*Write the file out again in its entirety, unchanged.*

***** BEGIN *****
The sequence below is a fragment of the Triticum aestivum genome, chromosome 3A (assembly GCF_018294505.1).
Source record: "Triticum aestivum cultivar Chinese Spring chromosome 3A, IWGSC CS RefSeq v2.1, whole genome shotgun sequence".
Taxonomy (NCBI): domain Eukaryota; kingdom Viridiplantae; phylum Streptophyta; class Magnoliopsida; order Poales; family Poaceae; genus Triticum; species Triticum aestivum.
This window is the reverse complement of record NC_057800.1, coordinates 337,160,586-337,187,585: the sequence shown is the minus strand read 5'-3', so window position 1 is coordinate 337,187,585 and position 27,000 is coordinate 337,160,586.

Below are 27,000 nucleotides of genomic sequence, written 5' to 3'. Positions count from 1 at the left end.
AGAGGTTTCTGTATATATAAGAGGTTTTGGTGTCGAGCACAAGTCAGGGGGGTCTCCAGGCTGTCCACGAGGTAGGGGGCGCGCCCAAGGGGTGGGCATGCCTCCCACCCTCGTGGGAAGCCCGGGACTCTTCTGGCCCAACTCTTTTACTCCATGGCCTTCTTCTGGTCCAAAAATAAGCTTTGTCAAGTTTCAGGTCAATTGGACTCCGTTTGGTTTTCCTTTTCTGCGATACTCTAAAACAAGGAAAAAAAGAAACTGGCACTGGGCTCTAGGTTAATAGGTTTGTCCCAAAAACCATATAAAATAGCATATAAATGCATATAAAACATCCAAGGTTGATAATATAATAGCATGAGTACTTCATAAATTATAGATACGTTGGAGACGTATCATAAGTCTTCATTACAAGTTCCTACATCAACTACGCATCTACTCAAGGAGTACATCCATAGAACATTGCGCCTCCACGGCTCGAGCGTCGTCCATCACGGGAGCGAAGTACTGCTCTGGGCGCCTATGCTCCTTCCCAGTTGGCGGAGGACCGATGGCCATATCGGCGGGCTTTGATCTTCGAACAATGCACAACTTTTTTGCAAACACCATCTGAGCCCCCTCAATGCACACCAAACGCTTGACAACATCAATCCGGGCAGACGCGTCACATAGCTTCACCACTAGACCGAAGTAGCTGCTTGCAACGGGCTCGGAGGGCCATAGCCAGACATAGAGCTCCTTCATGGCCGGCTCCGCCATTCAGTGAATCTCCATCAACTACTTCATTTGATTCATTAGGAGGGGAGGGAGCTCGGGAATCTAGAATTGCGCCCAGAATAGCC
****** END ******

The sequence below is a fragment of the Triticum aestivum genome, chromosome 3A (assembly GCF_018294505.1).
Source record: "Triticum aestivum cultivar Chinese Spring chromosome 3A, IWGSC CS RefSeq v2.1, whole genome shotgun sequence".
Taxonomy (NCBI): domain Eukaryota; kingdom Viridiplantae; phylum Streptophyta; class Magnoliopsida; order Poales; family Poaceae; genus Triticum; species Triticum aestivum.
This window is the reverse complement of record NC_057800.1, coordinates 337,160,586-337,187,585: the sequence shown is the minus strand read 5'-3', so window position 1 is coordinate 337,187,585 and position 27,000 is coordinate 337,160,586.

Below are 27,000 nucleotides of genomic sequence, written 5' to 3'. Positions count from 1 at the left end.
AGAGGTTTCTGTATATATAAGAGGTTTTGGTGTCGAGCACAAGTCAGGGGGGTCTCCAGGCTGTCCACGAGGTAGGGGGCGCGCCCAAGGGGTGGGCATGCCTCCCACCCTCGTGGGAAGCCCGGGACTCTTCTGGCCCAACTCTTTTACTCCATGGCCTTCTTCTGGTCCAAAAATAAGCTTTGTCAAGTTTCAGGTCAATTGGACTCCGTTTGGTTTTCCTTTTCTGCGATACTCTAAAACAAGGAAAAAAAGAAACTGGCACTGGGCTCTAGGTTAATAGGTTTGTCCCAAAAACCATATAAAATAGCATATAAATGCATATAAAACATCCAAGGTTGATAATATAATAGCATGAGTACTTCATAAATTATAGATACGTTGGAGACGTATCATAAGTCTTCATTACAAGTTCCTACATCAACTACGCATCTACTCAAGGAGTACATCCATAGAACATTGCGCCTCCACGGCTCGAGCGTCGTCCATCACGGGAGCGAAGTACTGCTCTGGGCGCCTATGCTCCTTCCCAGTTGGCGGAGGACCGATGGCCATATCGGCGGGCTTTGATCTTCGAACAATGCACAACTTTTTTGCAAACACCATCTGAGCCCCCTCAATGCACACCAAACGCTTGACAACATCAATCCGGGCAGACGCGTCACATAGCTTCACCACTAGACCGAAGTAGCTGCTTGCAACGGGCTCGGAGGGCCATAGCCAGACATAGAGCTCCTTCATGGCCGGCTCCGCCATTCAGTGAATCTCCATCAACTACTTCATTTGATTCATTAGGAGGGGAGGGAGCTCGGGAATCTAGAATTGCGCCCAGAATAGCC